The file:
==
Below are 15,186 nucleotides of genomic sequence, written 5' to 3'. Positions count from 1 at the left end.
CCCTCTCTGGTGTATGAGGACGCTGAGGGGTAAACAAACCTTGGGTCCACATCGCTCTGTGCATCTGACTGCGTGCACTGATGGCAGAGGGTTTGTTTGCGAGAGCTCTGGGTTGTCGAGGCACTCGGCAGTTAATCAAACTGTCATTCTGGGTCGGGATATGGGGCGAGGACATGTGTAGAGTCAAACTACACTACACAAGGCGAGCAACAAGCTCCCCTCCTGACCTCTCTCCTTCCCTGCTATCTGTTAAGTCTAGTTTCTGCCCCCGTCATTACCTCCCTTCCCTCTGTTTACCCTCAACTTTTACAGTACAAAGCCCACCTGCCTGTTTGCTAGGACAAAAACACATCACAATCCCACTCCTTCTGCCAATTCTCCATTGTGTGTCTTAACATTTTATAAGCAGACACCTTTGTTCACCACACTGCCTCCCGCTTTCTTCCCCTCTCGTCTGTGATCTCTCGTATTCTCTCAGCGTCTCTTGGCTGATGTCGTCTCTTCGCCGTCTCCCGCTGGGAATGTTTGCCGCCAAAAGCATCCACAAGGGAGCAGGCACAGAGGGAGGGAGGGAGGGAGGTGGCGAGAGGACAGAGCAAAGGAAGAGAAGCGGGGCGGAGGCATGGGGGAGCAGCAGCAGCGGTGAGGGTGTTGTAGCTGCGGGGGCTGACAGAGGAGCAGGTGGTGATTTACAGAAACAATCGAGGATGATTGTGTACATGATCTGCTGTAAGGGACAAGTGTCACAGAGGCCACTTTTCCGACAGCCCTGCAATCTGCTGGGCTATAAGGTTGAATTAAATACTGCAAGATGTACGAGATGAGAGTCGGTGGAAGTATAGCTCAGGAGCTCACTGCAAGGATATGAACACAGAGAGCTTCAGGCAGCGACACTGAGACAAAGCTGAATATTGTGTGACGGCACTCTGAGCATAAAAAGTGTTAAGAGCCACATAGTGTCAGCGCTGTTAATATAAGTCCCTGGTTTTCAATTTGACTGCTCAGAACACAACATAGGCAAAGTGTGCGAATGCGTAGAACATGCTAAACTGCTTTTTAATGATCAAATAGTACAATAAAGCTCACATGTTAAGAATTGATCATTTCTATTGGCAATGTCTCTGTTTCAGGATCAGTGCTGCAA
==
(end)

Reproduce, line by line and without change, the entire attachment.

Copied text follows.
Below are 15,186 nucleotides of genomic sequence, written 5' to 3'. Positions count from 1 at the left end.
CCCTCTCTGGTGTATGAGGACGCTGAGGGGTAAACAAACCTTGGGTCCACATCGCTCTGTGCATCTGACTGCGTGCACTGATGGCAGAGGGTTTGTTTGCGAGAGCTCTGGGTTGTCGAGGCACTCGGCAGTTAATCAAACTGTCATTCTGGGTCGGGATATGGGGCGAGGACATGTGTAGAGTCAAACTACACTACACAAGGCGAGCAACAAGCTCCCCTCCTGACCTCTCTCCTTCCCTGCTATCTGTTAAGTCTAGTTTCTGCCCCCGTCATTACCTCCCTTCCCTCTGTTTACCCTCAACTTTTACAGTACAAAGCCCACCTGCCTGTTTGCTAGGACAAAAACACATCACAATCCCACTCCTTCTGCCAATTCTCCATTGTGTGTCTTAACATTTTATAAGCAGACACCTTTGTTCACCACACTGCCTCCCGCTTTCTTCCCCTCTCGTCTGTGATCTCTCGTATTCTCTCAGCGTCTCTTGGCTGATGTCGTCTCTTCGCCGTCTCCCGCTGGGAATGTTTGCCGCCAAAAGCATCCACAAGGGAGCAGGCACAGAGGGAGGGAGGGAGGGAGGTGGCGAGAGGACAGAGCAAAGGAAGAGAAGCGGGGCGGAGGCATGGGGGAGCAGCAGCAGCGGTGAGGGTGTTGTAGCTGCGGGGGCTGACAGAGGAGCAGGTGGTGATTTACAGAAACAATCGAGGATGATTGTGTACATGATCTGCTGTAAGGGACAAGTGTCACAGAGGCCACTTTTCCGACAGCCCTGCAATCTGCTGGGCTATAAGGTTGAATTAAATACTGCAAGATGTACGAGATGAGAGTCGGTGGAAGTATAGCTCAGGAGCTCACTGCAAGGATATGAACACAGAGAGCTTCAGGCAGCGACACTGAGACAAAGCTGAATATTGTGTGACGGCACTCTGAGCATAAAAAGTGTTAAGAGCCACATAGTGTCAGCGCTGTTAATATAAGTCCCTGGTTTTCAATTTGACTGCTCAGAACACAACATAGGCAAAGTGTGCGAATGCGTAGAACATGCTAAACTGCTTTTTAATGATCAAATAGTACAATAAAGCTCACATGTTAAGAATTGATCATTTCTATTGGCAATGTCTCTGTTTCAGGATCAGTGCTGCAA